Dir: Alejandro Gonzales Inarritu. Mexico. 2000. 151 mins.

Prod co: Altavista Films. Co-prod: Zeta Films. Int'l sales: Lions Gate Films (+1 323 692 7300). Prods: Martina Sosa, Francisco Gonzalez Complean. Scr: Guillermo Arriaga. DoP: Rodrigo Prieto. Eds: Alejandro Gonzales Inarritu, Luis Carballar, Fernando Perez Unda. Music: Gustavo Santaolella. Main cast: Emilio Echevarria (El Chivo), Gael Garcia Bernal (Octavio), Goya Toledo (Valeria), Alvaro Guerrero (Daniel), Vanessa Bauche (Susana), Jorge Salinas (Luis), Marco Perez (Ramiro), Gerardo Campbell (Mauricio).

Bam, we're right into the high-speed car chase, with jump cuts, in-yer face camera angles and lots of Tarantino tomato sauce. For the first forty minutes or so of this remarkable first feature by former DJ Alejandro Gonzales Inarritu, the pace hardly lets up, and neither does the packageable Mex-Rap soundtrack. Then we realise - with a sinking feeling - that the powerful story of teenage passion and malaise occupying centre stage is only one of three plots which overlap, like a Venn diagram, around the shared experience of a car crash. As often happens in such Magnolia-style symphonic works, some of the stories just ain't as interesting as others. But it's a very nice try, fully deserving its Cannes Critics Week prize, and showing that there is life in Mexican cinema beyond Arturo Ripstein.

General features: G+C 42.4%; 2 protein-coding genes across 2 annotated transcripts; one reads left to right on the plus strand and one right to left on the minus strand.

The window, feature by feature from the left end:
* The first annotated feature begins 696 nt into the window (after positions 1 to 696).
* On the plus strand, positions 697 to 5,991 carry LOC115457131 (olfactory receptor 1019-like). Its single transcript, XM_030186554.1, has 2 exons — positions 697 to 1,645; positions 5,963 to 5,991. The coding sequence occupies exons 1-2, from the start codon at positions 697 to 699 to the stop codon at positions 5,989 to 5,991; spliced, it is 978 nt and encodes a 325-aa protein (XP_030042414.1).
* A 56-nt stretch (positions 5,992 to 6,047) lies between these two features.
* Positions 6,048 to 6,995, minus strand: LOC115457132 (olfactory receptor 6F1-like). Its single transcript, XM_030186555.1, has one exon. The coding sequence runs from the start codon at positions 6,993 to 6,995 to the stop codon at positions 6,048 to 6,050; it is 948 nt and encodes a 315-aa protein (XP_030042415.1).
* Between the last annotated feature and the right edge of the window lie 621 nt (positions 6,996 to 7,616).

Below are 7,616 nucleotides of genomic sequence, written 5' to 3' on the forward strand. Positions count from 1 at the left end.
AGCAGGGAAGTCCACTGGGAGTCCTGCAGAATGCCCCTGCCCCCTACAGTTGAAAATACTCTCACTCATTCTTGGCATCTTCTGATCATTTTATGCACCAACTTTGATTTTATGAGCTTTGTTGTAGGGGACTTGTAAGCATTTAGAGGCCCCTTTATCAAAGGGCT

Dogs are a running symbol and binding force, followed closely by blood (often blood on dogs), holes (often holes in dogs or dogs in holes, with optional blood) and the colour turquoise. An idealistic young buck, Octavio (Gael Garcia Bernal, a young actor of some talent) is tormented by passion for his brother's girlfriend, and hopes to win her over with the help of the money he earns from illegal dogfights; Valeria, a famous model, confined to a wheelchair after that car crash, is tormented by the loss of her raison d'etre, not to mention the disappearance of her pooch beneath a hole in the floorboards; El Chivo, a former terrorist turned tramp and contract killer, is tormented by his need to see the daughter he abandoned to fight capitalism.

Love's A Bitch will do well in the increasingly vibrant home market, and could even cross the Rio Grande if energetically packaged. Lions Gate obviously hopes so, and one would expect to see this film opening on the European arthouse circuit later this year. Shame about the length, though: in this case, two and a half hours feels self-indulgent rather than epic.